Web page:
Bye-Bye Venus, See You On The Flip Side!

Venus over the Pacific Ocean from Maui. Bob King

Venus played the part of night light this spring and summer, shining every evening in the western sky. But in the past few weeks it’s drawn closer and closer to the sun until it’s now lost in the solar glare. Farewell friendly planet.

We’ve talked about conjunctions before in the context of the moon being “in conjunction” with a bright planet. You probably saw at least one these pairings over the summer when Mars, Saturn, Jupiter and Venus stood like pinball targets across the southern sky.

As Venus plies its 225 day orbit, it passes between the Earth and sun (inferior conjunction) and around the opposite side of the sun in superior conjunction. Because of its ever-changing angle to the sun Venus shows phases just like the moon. At inferior conjunction, it’s a thin crescent and closest to the Earth. Bob King

Planets can also be in conjunction with the sun, too. And as you’d guess, those conjunctions aren’t visible because they only happen in daylight. Venus will be in conjunction with the sun tomorrow (Oct. 26), when it slides just 6° to its south at closest approach. Inner planets experience two types of solar conjunctions: inferior and superior. An inferior conjunction occurs when Venus or Mercury passes between the Earth and the sun. At this time, Earth and either planet are at their closest. When Venus or Mercury lines with the sun on the opposite side of its orbit, it’s in superior conjunction and farthest away.

Although we can’t see Venus from the ground because of the overwhelming light of the daytime sky, the orbiting NASA/ESA SOHO solar observatory doesn’t have to deal with the atmosphere and plainly shows the planet yesterday evening at 9:06 p.m. Central Time. A special mask  blocks the sun’s glare. NASA/ESA

You can see from the diagram this is an inferior conjunction of Venus, so the planet’s very close to us right now — only 25.4 million miles or 10 million miles closer than Mars’ closest approach back in July. This has a couple interesting consequences: Venus looks really big and it’s moving fast from our perspective. Good news if you can’t wait to see it again. Venus hurries from the sun into the morning sky in a little more than a week!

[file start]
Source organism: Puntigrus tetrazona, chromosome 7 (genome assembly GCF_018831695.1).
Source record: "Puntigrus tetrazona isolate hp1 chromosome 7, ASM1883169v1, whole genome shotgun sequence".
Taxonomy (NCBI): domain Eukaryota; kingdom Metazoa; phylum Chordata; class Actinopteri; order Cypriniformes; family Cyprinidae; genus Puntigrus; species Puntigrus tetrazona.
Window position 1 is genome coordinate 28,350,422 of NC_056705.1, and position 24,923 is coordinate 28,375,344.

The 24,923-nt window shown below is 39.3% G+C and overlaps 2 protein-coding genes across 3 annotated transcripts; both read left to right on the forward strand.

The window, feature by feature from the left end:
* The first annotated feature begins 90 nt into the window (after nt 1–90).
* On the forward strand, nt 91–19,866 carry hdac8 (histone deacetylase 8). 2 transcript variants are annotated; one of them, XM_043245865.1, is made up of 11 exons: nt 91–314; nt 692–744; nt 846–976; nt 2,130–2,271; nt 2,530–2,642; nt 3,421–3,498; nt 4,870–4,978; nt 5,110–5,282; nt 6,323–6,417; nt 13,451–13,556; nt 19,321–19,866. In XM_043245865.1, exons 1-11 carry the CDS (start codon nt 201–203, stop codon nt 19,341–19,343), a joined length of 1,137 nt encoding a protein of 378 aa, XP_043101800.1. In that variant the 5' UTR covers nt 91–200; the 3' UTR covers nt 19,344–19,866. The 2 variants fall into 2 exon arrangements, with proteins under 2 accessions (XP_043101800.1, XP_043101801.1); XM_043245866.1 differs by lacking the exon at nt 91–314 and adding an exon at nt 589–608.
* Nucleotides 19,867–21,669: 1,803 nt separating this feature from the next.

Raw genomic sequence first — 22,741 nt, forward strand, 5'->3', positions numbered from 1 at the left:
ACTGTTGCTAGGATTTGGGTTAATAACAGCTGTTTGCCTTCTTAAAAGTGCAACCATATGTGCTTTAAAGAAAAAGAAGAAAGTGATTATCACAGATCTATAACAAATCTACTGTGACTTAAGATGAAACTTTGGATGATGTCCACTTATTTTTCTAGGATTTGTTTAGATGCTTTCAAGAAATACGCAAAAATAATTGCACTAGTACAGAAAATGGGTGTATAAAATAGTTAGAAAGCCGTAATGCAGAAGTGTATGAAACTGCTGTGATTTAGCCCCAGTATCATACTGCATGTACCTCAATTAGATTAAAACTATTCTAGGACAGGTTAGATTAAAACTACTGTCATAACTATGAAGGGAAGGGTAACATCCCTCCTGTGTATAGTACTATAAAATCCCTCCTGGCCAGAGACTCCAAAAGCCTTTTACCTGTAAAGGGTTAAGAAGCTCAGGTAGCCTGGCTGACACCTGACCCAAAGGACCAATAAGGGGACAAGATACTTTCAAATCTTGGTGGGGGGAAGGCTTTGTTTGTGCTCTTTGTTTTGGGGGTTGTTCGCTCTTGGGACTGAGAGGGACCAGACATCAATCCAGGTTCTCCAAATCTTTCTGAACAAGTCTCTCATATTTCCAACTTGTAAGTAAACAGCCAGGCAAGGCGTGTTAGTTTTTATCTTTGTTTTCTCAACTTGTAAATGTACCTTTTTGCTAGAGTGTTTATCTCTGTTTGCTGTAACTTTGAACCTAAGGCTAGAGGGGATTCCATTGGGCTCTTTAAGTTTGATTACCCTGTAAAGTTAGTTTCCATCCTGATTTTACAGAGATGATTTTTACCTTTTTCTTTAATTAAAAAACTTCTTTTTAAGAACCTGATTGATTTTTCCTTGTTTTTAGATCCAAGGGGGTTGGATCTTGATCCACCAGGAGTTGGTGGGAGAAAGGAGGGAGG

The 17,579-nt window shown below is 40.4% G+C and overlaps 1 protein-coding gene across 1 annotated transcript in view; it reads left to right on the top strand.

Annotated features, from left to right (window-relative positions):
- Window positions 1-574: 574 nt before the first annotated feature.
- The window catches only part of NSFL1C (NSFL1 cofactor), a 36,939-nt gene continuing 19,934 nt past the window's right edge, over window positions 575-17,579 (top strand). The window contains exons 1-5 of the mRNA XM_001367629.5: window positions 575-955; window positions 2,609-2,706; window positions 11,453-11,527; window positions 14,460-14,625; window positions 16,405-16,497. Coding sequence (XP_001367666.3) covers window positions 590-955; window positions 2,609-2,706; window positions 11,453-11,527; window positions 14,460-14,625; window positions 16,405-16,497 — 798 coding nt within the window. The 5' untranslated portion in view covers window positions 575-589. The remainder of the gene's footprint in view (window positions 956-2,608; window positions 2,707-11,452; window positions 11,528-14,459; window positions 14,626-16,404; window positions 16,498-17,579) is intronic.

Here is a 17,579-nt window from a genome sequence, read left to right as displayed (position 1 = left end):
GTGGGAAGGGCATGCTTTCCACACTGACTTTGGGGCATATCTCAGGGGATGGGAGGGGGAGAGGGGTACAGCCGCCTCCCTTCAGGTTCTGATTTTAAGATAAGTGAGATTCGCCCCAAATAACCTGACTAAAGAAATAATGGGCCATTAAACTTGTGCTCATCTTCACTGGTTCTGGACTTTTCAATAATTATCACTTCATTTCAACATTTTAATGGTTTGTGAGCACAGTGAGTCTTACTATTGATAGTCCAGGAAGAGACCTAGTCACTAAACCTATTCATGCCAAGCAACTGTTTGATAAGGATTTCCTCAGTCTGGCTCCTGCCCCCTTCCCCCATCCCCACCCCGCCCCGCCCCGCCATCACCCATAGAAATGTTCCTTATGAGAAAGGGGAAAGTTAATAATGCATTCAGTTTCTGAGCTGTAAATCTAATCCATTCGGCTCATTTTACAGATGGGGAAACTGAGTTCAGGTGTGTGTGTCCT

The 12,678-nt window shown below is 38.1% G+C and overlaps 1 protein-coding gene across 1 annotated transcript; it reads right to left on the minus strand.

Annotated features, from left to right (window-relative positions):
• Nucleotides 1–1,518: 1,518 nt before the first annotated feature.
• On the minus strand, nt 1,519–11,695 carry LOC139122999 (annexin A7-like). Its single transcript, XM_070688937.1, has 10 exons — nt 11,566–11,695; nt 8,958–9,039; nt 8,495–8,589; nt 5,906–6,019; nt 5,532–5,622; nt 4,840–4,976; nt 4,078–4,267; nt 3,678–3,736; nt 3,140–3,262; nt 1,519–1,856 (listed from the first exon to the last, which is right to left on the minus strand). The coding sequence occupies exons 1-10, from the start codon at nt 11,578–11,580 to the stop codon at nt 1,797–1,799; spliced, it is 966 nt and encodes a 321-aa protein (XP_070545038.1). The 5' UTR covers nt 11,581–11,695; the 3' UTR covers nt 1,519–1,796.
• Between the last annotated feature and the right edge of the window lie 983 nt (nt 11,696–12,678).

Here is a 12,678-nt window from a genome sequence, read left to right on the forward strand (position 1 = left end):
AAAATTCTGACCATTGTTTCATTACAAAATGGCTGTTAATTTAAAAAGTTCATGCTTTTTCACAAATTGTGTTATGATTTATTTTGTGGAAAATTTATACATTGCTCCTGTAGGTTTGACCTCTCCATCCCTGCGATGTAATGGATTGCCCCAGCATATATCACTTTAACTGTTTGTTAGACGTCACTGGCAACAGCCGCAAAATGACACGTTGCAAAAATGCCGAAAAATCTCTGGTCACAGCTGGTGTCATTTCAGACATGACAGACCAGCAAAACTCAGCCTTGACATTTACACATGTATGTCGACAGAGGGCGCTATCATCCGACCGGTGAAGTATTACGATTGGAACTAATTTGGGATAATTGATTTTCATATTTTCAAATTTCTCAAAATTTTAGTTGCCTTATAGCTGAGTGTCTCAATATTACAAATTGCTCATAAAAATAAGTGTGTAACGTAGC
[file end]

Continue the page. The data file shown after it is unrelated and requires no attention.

Venus first returns to view in the dawn sky about Nov. 3. Stellarium

Notice that as it makes the transition from evening to morning, its phase changes from a super-thin crescent open to the left (east) to a super-thin crescent open to the west. You can see why — it switches from one side of the sun to the other, again from our perspective here on Earth.

The moon will sweeten the scene and offer a helping hand in finding Venus on Nov. 6. The planet will also have risen higher by that date. Stellarium

We’ll start to see Venus reappear low in the southeastern sky shortly before sunrise on or about Nov. 2, and it will quickly climb higher and become easier to spot as the month fills out. If you need a little help, and who doesn’t when it comes to the sky, a thin moon will join equally wiry Venus on the morning of the 6th. Bring binoculars to help you find the planet. Once found, whether by eye or glass, even low power binoculars (7x and up) will show the planet’s remarkable crescent outline.

Say goodbye for now but be prepared to welcome Venus back very soon!